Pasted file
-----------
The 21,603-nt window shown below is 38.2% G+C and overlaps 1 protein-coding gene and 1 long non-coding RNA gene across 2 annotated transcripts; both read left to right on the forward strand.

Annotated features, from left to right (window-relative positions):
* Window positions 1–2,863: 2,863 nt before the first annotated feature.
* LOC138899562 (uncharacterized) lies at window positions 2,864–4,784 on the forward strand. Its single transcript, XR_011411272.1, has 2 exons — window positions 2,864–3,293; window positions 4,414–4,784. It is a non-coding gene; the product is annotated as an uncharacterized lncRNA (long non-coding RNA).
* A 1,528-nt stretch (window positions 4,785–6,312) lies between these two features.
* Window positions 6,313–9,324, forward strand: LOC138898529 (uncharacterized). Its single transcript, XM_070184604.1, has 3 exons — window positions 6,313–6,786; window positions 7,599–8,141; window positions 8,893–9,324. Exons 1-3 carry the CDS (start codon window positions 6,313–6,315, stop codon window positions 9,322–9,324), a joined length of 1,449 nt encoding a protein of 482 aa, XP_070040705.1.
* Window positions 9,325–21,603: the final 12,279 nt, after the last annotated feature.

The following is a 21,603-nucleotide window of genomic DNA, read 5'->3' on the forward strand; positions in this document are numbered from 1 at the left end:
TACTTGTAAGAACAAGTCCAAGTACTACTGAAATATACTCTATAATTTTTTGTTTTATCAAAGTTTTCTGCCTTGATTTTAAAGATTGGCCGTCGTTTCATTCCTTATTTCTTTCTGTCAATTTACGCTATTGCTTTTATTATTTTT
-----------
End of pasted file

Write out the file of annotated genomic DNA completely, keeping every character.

The 21,603-nt window shown below is 38.2% G+C and overlaps 1 protein-coding gene and 1 long non-coding RNA gene across 2 annotated transcripts; both read left to right on the forward strand.

Annotated features, from left to right (window-relative positions):
* Window positions 1–2,863: 2,863 nt before the first annotated feature.
* LOC138899562 (uncharacterized) lies at window positions 2,864–4,784 on the forward strand. Its single transcript, XR_011411272.1, has 2 exons — window positions 2,864–3,293; window positions 4,414–4,784. It is a non-coding gene; the product is annotated as an uncharacterized lncRNA (long non-coding RNA).
* A 1,528-nt stretch (window positions 4,785–6,312) lies between these two features.
* Window positions 6,313–9,324, forward strand: LOC138898529 (uncharacterized). Its single transcript, XM_070184604.1, has 3 exons — window positions 6,313–6,786; window positions 7,599–8,141; window positions 8,893–9,324. Exons 1-3 carry the CDS (start codon window positions 6,313–6,315, stop codon window positions 9,322–9,324), a joined length of 1,449 nt encoding a protein of 482 aa, XP_070040705.1.
* Window positions 9,325–21,603: the final 12,279 nt, after the last annotated feature.

The following is a 21,603-nucleotide window of genomic DNA, read 5'->3' on the forward strand; positions in this document are numbered from 1 at the left end:
TACTTGTAAGAACAAGTCCAAGTACTACTGAAATATACTCTATAATTTTTTGTTTTATCAAAGTTTTCTGCCTTGATTTTAAAGATTGGCCGTCGTTTCATTCCTTATTTCTTTCTGTCAATTTACGCTATTGCTTTTATTATTTTT